For years, Bouty Inc., a well-known Quebec chair manufacturer, operated as a family business under a “maximum profit for minimal risk” model. But when the Bouthillier family, after which the company was named, sold the business in 2009, its new owner started looking further afield.
Today, after a few years of success in breaking into the American market, Eric Morin is working on a comprehensive export strategy for his company.
Out of its Montreal factory, Bouty designs and manufactures office chairs and accessories for a broad spectrum of corporate and government clients. With decades of experience under its belt, the company boasts quality engineering and innovation to offer clients furniture that is ergonomically and aesthetically designed while maintaining a focus on comfort and durability.
The business was launched decades ago by serving residential customers with upholstery services, but by the 1980s, it had moved into serving corporate customers.
“It was never in the family’s DNA to export,” says Morin, who is firmly convinced of his exporting opportunities. In short, it may well be in his DNA. “The business gave them what they needed in terms of revenue at a great ratio with minimum risk and maximum results. They had sold to a few customers in the U.S., but that was it. I’d had previous experiences in my career in dealing with customers outside of Quebec and outside of Canada and that’s the way I knew I wanted to go.”
Today, he sells his products in almost every province, and has sold to companies in at least 12 states in the U.S.
The furniture industry works on the basis of contract deals, so it’s largely business-to-business. Companies that need furniture use an office furniture dealer network and experts such as ergonomists, architects and designers to find the best product for their needs.
“So our business development is aimed at three axes: End users, office furniture dealers, who will send that product to the end users, and the experts who will influence end-users,” Morin said.
To break into more new markets, therefore, Morin needs to make his product known to those three categories of professionals and to develop a sales force.
“We rely on a manufacturers agent representative model, so the first step in our plans was to get the brand out there to attract those agents,” he said.
To that end, Bouty Inc. has participated in the Chicago-based NeoCon, North America’s largest design exposition for commercial interiors, every year for the past three years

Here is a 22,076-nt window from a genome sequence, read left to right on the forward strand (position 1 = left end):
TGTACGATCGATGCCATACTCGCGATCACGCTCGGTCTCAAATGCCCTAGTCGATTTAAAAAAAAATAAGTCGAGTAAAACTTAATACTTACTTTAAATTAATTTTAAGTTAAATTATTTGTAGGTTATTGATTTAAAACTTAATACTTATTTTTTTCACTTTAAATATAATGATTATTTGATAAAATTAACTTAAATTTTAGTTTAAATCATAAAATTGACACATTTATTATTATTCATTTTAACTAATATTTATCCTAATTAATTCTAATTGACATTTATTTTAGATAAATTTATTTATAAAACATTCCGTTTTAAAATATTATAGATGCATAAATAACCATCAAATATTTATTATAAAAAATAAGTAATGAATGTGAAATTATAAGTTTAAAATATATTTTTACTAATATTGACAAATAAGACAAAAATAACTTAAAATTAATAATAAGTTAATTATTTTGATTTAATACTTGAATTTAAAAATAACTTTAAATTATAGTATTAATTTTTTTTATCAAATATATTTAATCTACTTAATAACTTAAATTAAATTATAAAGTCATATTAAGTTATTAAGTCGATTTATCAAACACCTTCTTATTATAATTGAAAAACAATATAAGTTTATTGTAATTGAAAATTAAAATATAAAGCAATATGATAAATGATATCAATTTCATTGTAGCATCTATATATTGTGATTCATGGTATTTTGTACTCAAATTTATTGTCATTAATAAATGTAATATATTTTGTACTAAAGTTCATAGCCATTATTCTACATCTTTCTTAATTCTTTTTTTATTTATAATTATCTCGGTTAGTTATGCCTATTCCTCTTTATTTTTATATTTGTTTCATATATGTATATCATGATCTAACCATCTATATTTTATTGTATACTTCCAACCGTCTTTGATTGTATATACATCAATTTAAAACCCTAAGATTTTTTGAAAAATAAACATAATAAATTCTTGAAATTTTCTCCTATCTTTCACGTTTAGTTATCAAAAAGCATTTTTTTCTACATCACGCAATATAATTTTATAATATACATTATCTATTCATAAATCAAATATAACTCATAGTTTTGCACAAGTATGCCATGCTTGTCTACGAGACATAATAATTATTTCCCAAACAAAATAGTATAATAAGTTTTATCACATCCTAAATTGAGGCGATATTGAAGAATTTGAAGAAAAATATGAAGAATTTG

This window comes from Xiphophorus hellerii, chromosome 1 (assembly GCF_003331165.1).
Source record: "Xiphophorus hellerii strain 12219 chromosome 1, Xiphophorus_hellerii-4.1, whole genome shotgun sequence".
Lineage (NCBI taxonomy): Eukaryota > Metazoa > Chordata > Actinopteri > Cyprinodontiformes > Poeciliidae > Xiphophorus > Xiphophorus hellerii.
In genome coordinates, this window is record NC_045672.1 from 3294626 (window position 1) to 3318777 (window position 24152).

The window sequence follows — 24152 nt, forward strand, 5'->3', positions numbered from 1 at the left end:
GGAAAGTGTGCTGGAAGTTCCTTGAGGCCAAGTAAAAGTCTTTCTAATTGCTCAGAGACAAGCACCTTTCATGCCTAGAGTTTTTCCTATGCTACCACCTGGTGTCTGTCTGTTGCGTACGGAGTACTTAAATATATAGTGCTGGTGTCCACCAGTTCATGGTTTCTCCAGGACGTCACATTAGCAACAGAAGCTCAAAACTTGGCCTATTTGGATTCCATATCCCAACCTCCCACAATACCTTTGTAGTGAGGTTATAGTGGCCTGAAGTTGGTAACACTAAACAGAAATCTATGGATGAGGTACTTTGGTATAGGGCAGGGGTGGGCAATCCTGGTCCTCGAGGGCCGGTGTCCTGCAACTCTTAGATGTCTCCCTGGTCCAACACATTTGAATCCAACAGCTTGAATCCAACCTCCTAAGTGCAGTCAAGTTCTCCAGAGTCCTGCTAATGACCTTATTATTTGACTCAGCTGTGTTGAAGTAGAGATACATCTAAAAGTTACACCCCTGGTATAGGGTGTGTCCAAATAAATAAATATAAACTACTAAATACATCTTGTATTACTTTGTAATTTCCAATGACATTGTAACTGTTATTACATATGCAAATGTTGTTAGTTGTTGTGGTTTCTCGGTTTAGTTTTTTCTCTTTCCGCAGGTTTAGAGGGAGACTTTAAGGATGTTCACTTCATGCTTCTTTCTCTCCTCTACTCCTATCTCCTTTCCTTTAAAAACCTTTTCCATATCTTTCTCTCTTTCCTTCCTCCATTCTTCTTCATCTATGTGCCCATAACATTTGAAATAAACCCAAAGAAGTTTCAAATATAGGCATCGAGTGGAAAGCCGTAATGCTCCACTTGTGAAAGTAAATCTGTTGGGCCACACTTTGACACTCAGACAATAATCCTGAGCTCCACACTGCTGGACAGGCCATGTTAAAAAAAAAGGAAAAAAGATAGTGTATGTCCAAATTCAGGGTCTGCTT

“We had a booth there and we got our name out there and were able to get some visitors, build some relationships,” Morin said. “We recruited a number of manufacturing agents that represent us today. We have about 15 agents in the U.S. and about five in Canada. We’re working on getting that number to 30.”
The agents are self-employed people who represent manufacturers such as him. A typical manufacturing agent might hold between two and six product lines.
“In our case, they may represent our office furniture line, lighting, accessories and so on,” he said. “That person visits those influencers to represent the products and get sales. Our typical salesperson will have samples, binders, and we train these people to represent us. The first step was to get some agents on board who are willing to take our binders in their cars everyday and preach our products.”
Morin says selling outside of Canada is a major goal within Bouty’s already ambitious growth strategy. So far, the company has worked with Southern California Energy in Los Angeles; Southern Nazarene University in Bethany, Oklahoma; CPS Energy in San Antonio, Texas; and Sears and Unilever, both in Chicago.
“We have great products and a well-known brand in Canada,” he said. “Now that we have sales from British Columbia to the Atlantic provinces, it’s time to get sell that product further outside of Canada’s borders.”
Asked about lessons learned so far in his exporting experience, Morin said logistics is something he continues to try to perfect.
“We have a product that ships in a box and the cost and the best practices in terms of packaging are things we’ve had difficulty with,” he said. “It’s not a lesson learned quite yet, because it’s something we’re still struggling with. It’s a challenge.”
He said it’s difficult to build relationships with customers if shipping costs make you less competitive.
His other challenge has been a tendency to underestimate the presence of large manufacturers in his market.
“We sell through agents who sell through a dealer network,” he explained. “The alliances they’ve established through the years with major manufacturers makes it more challenging for us to break into the market.”
Nevertheless, he’s pleased with his initial foray into exporting, and feels his cautious approach has been wise. “For us to go after all 52 states at once wouldn’t have been feasible. In that sense, I think we’ve done it right. I’ve always said ‘Let’s do the best we can while managing costs.’ We need to control the growth.”
He noted that the Canadian market has been slow for the past five years, putting pressure on sales and margins. In the U.S., things were slow as well, with the recovery beginning two years ago.
“I always feel it’s in those times that you can prepare and get ready for when things pick up and they have been picking up in the U.S.,” he said.
Asked what he would do differently if he were to start again, he said he would have hired a full-time employee devoted to exports earlier. “I should have done that right from the start. I did the work myself for a while, but I should have invested in a staff member earlier.”